While at Kansas State University, Jennifer was a member of the Sigma Kappa Sorority and a national officer for the Agricultural Communicators of Tomorrow. She graduated in May 2000 with a bachelor’s degree in agricultural communications and a minor in animal science. In August 2000 Jennifer started her 20-year agricultural writing career in Dodge City, Kan., on the far southwest corner of the state.

She’s traveled across the U.S. writing on wheat, sorghum, corn, cotton, dairy and beef stories as well as breaking news and policy at the local, state and national levels. Latzke has traveled across Mexico and South America with the U.S. Wheat Associates and toured Vietnam as a member of KARL Class X. She’s traveled to Argentina as one of 10 IFAJ-Alltech Young Leaders in Agricultural Journalism. And she was part of a delegation of AAEA: The Ag Communicators Network members invited to Cuba.

Jennifer’s an award-winning writer, columnist, and podcaster, recognized by the Kansas Professional Communicators, Kansas Press Association, the National Federation of Presswomen, Livestock Publications Council, and AAEA. In 2019, Jennifer reached the pinnacle of achievements, earning the title of “Writer of Merit” from AAEA.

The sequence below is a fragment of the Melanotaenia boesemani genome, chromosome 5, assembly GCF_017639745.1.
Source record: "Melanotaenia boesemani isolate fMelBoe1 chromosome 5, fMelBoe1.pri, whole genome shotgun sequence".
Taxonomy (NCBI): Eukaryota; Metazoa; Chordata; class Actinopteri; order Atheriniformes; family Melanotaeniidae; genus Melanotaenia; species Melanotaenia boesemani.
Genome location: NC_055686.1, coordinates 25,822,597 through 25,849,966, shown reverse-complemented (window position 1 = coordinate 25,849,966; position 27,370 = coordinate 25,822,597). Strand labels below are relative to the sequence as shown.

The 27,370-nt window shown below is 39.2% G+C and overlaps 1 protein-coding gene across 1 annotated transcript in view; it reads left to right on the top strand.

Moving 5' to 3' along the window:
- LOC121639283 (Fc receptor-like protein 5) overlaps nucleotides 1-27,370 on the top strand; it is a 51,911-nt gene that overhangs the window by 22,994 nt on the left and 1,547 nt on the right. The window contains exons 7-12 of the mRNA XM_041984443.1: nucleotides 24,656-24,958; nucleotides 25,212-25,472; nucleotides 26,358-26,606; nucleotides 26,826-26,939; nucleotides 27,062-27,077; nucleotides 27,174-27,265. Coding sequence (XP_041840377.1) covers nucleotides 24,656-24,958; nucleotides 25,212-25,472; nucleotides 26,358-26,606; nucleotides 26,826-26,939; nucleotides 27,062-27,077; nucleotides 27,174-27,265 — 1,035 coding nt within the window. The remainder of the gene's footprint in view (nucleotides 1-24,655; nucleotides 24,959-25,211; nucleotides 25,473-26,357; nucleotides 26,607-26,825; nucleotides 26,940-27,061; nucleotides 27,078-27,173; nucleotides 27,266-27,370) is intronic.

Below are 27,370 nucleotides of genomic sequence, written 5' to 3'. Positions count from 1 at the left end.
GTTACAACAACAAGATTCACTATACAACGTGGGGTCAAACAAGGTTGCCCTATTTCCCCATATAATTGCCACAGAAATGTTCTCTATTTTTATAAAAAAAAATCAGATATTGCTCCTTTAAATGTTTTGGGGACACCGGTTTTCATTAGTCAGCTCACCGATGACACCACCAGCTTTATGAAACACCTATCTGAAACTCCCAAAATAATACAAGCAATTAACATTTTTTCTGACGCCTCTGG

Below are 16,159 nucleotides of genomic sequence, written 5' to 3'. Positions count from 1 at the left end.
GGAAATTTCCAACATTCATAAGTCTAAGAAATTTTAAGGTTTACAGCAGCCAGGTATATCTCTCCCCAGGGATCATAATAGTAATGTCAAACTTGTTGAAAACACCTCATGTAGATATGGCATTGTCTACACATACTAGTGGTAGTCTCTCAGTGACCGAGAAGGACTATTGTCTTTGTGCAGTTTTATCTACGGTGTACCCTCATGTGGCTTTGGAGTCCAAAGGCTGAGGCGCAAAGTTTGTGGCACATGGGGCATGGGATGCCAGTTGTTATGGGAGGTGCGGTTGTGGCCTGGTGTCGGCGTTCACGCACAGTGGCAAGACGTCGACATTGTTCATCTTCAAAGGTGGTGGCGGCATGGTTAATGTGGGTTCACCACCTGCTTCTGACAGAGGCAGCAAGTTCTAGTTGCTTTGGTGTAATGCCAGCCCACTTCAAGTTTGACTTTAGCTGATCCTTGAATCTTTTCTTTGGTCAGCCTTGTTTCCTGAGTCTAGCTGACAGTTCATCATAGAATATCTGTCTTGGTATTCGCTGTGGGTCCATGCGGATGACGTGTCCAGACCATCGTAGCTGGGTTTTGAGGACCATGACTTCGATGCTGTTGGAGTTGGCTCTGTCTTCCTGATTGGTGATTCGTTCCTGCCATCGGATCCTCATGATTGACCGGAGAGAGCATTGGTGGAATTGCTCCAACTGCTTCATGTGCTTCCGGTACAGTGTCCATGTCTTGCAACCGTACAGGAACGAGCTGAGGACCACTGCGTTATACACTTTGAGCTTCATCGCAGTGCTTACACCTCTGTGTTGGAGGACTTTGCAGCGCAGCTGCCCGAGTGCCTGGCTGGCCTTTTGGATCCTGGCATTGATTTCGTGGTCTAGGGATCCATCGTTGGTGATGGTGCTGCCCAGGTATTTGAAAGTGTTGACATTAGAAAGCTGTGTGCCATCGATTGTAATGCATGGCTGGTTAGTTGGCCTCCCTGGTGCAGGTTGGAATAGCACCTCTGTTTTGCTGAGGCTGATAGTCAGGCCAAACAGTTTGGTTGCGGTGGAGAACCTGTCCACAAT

Trips and accolades are lovely, but Jennifer says she is happiest on the road talking to farmers and ranchers and gathering stories and photos to share with readers.

“It’s an honor and a great responsibility to be able to tell someone’s story and bring them recognition for their work on the land,” Jennifer says. “But my role is also evolving to help our more urban neighbors understand the issues our Kansas farmers face in bringing the food and fiber to their store shelves.”

She spends her time gardening, crafting, watching K-State football, and cheering on her nephews and niece in their 4-H projects. She can be found on Twitter at @Latzke.